Generally, German-speaking countries tend to have a fairly high rate of employment and are an important export market for British goods. This means there is often a high demand in British firms for people with German language skills.
Hilfsvokabeln– Helpful vocabulary
Professions (male forms)
How do German speakers say what they do for a living?
Listen to these people telling us what they do.
Did you notice two important facts?
In German, you omit the indefinite article 'a' – ein, eine, when saying what you do for a living. This means that you do not follow the same pattern as English and say, 'I am a doctor' or 'I am a pensioner', but instead leave it out completely, eg
The men and women answered slightly differently. The man said ich bin Student and the woman said ich bin Studentin. This is the feminine form.
Translate the following sentences into German. All are male forms.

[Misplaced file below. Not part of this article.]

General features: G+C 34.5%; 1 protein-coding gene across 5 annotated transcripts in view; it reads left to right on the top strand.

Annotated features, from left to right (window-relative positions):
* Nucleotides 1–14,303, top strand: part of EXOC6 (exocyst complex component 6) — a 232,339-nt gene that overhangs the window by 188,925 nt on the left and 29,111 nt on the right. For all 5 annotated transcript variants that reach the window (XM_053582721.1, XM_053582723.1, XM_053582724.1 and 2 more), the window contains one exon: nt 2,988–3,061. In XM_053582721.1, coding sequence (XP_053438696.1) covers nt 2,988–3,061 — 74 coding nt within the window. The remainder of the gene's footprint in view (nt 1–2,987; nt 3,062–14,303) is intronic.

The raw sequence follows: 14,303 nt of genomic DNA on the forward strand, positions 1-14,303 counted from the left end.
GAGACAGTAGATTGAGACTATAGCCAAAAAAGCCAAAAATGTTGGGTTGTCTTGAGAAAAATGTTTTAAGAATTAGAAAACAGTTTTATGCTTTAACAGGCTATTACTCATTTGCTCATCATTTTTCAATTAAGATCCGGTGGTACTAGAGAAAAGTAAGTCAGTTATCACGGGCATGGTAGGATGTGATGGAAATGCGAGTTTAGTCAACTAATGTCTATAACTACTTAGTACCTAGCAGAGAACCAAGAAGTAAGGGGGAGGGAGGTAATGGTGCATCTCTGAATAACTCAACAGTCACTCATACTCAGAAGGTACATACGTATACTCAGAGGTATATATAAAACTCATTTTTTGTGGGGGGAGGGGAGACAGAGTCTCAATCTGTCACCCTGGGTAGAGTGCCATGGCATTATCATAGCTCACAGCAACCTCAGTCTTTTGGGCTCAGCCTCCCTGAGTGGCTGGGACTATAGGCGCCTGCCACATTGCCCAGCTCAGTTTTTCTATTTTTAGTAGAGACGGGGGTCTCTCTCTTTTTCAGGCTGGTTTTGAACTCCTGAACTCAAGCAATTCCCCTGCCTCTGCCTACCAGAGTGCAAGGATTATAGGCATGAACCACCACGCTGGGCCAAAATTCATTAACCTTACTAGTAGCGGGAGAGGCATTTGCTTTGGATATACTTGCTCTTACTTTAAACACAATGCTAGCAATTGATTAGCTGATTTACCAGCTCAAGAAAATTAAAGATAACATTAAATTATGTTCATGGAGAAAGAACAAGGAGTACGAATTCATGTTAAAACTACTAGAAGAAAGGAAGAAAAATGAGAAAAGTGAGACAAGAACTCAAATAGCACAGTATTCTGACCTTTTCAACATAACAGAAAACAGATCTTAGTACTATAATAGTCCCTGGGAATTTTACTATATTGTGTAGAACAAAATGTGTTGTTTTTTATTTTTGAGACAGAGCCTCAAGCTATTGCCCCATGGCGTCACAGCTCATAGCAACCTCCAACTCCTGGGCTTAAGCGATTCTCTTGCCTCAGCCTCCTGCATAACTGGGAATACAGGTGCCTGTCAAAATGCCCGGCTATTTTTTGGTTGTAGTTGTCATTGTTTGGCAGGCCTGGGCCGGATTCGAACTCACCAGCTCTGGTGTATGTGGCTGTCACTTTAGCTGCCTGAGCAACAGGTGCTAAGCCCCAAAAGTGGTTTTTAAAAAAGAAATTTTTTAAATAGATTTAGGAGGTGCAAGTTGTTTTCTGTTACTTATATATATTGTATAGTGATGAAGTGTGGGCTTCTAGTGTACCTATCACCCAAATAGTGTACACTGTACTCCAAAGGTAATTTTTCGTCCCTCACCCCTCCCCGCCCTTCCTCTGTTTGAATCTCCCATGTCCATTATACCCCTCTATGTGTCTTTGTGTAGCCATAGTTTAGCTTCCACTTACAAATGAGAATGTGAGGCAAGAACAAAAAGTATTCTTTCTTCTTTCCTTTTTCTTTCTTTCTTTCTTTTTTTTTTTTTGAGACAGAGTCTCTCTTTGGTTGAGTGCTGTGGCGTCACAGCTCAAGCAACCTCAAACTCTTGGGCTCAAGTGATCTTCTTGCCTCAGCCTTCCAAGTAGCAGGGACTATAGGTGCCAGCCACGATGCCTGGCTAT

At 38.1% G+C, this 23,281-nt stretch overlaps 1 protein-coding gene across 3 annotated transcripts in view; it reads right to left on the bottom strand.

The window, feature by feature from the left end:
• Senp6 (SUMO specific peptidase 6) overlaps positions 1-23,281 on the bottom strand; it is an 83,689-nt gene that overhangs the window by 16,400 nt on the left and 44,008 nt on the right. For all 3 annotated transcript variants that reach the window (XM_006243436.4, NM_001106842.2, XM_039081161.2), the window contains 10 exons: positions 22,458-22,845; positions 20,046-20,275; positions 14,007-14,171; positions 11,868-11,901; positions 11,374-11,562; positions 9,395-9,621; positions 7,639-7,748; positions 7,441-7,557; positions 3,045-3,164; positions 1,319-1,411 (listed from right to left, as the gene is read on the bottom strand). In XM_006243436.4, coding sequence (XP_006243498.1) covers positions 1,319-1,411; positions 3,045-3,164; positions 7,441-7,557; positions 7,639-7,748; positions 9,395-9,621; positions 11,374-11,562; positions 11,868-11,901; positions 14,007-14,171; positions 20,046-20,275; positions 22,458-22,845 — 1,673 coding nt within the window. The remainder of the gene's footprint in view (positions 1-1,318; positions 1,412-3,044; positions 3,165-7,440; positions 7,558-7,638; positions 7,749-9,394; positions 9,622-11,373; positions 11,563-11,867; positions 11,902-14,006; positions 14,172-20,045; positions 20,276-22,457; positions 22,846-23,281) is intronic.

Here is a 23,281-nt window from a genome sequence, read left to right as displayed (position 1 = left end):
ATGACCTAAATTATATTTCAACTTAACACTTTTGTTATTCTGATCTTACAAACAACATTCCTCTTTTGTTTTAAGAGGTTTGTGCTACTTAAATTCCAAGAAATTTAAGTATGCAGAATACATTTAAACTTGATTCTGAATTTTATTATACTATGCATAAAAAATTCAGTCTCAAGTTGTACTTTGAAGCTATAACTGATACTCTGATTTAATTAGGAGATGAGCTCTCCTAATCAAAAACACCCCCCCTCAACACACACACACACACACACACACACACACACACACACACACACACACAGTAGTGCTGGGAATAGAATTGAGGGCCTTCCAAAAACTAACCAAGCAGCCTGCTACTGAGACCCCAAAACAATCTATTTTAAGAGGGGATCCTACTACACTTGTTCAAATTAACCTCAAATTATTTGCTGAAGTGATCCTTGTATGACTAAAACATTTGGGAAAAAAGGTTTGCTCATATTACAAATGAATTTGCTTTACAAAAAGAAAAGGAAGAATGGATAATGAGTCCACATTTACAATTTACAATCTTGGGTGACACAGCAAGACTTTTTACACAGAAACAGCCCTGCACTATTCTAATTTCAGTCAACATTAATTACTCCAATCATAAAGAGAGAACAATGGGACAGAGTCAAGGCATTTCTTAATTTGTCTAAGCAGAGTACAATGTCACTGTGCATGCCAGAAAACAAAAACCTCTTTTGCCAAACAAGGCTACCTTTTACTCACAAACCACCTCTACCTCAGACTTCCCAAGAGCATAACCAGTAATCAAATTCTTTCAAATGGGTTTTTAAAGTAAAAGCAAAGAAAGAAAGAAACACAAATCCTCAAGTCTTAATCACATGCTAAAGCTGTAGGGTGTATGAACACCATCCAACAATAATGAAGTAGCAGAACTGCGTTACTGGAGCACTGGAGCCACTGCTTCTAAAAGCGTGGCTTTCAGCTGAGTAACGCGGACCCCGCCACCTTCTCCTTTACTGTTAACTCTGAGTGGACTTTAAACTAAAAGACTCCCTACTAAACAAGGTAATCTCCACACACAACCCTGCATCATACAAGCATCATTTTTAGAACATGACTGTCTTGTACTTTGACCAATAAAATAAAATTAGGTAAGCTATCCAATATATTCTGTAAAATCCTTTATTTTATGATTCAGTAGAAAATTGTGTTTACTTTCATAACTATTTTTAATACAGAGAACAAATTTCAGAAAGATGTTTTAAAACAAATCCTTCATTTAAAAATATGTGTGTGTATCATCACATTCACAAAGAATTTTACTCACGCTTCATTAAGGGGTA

The word Meister is used together with a number of professions to show that someone is an expert or literally 'master' of their trade, eg a master cake-maker is Konditormeister, a master baker is Bäckmeister, and a master mechanic is Mechanikermeister.
Tradesmen traditionally work their way up the career ladder starting as an apprentice – Auszubildene, or Azubi for short. They then move up a rank to become a journeyman – Geselle.
This period lasts for exactly three years and one day. Finally, after producing a masterpiece from their chosen trade, they are accepted as a Meister into a guild of masters.
Gesellen are easy to spot as they dress in distinctive, old-fashioned looking costumes, consisting of black hats, white shirts, black jackets with silver buttons and bell-bottomed cords. To help support themselves, they often ask for donations in bars and cafés. Most people are learning to become masters in carpentry, roofing, tiling and plumbing.